The Manx Shearwater is currently, to my knowledge, holding the record for being the oldest known wild bird. Being ringed as an adult back in 1953, one bird that had/has its breeding area in Northern Ireland was caught again in 2003 at an age of 55 years. They nest in burrows in colonies especially around Great Britain and Ireland, but may be seen as far north as Norway. Outside the breeding season they live pelagic far out at sea.
The Sooty Shearwater is larger and darker than the Manx Shearwater. Most shearwaters are long-distance migrants in the extreme, but none more so than the Sooty Shearwater. Having their breeding areas in Antarctic and sub-Antarctic areas, the Sooty Shearwaters migrate northwards during the Antarctic winter. Tracking data suggest that they migrate north along the North American side of the Atlantic and then back south again on the eastern side of the Atlantic. The birds that we may see in Norwegian waters (typically in September) are thus probably on their southward migration and approximately 14000 km from their breeding colonies on the Falkland Islands.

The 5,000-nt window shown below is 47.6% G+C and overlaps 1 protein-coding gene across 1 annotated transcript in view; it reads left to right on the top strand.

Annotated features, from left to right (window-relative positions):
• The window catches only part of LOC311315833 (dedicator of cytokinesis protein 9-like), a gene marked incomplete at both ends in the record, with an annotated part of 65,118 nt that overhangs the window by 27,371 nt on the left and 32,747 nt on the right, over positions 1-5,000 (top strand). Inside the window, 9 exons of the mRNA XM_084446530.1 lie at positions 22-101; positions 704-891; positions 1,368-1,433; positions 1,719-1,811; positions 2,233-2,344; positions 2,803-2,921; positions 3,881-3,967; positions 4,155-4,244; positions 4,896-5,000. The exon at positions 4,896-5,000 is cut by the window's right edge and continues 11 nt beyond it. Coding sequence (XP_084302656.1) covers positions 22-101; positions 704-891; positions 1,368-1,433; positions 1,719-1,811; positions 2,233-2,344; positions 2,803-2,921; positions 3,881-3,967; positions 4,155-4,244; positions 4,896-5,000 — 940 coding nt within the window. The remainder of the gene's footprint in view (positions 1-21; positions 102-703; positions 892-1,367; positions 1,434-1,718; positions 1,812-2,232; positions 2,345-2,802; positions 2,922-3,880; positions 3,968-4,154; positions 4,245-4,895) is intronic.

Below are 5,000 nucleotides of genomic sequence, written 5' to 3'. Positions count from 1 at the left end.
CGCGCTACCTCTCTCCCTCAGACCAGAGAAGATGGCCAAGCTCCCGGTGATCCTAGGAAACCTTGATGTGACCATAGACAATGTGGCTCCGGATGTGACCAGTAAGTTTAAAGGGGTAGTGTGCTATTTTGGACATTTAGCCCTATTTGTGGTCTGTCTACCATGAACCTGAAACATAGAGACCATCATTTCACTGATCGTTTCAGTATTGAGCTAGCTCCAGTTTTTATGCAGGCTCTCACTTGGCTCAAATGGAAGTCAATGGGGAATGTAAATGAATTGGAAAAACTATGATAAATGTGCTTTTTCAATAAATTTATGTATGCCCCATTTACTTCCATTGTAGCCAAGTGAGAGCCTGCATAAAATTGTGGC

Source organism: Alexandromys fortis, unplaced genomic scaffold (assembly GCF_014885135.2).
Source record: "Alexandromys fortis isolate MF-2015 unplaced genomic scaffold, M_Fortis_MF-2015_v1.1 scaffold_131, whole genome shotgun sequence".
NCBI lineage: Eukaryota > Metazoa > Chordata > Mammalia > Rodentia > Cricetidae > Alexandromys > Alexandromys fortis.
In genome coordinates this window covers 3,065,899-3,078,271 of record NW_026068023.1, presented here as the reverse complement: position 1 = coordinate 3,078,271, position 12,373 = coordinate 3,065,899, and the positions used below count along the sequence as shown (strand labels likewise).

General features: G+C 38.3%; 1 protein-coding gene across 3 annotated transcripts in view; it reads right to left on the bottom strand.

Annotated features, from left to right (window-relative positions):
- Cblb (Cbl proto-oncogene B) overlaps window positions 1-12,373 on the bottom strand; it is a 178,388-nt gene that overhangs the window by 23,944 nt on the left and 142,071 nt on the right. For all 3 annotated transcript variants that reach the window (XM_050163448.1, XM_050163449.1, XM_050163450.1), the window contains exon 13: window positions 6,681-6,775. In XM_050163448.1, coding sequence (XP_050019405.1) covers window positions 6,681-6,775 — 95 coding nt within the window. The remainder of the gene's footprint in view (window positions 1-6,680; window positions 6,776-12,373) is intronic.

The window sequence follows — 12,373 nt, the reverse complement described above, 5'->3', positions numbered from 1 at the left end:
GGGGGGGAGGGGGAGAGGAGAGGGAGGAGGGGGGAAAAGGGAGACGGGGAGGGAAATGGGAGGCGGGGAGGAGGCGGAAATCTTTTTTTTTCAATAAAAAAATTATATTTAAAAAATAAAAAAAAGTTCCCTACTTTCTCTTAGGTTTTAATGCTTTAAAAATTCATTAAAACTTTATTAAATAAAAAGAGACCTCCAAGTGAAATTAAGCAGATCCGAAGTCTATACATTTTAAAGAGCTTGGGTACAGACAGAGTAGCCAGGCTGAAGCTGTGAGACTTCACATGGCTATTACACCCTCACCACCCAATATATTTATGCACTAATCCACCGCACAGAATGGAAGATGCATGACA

The shearwaters in the Pacific are even more extreme and recent tagging data shows that they may cover a distance of 65000 km during their annual migration - to be compared with the diameter of the Earth which is 40000 km. It has also been seen from tagging data that they may cover a distance of 1000 km/day when they travel in the nutrient-poor areas around the equator and that they are capable of diving down to a depth of 68 meters.
Both the Manx and the Sooty Shearwaters feed on fish, squid, cephalopods and crustaceans and often follow whales to catch fish disturbed by the feeding of the whales.
Sooty Shearwater together with a Killer Whale/Orca
Manx Shearwater next to the blow of a Sperm Whale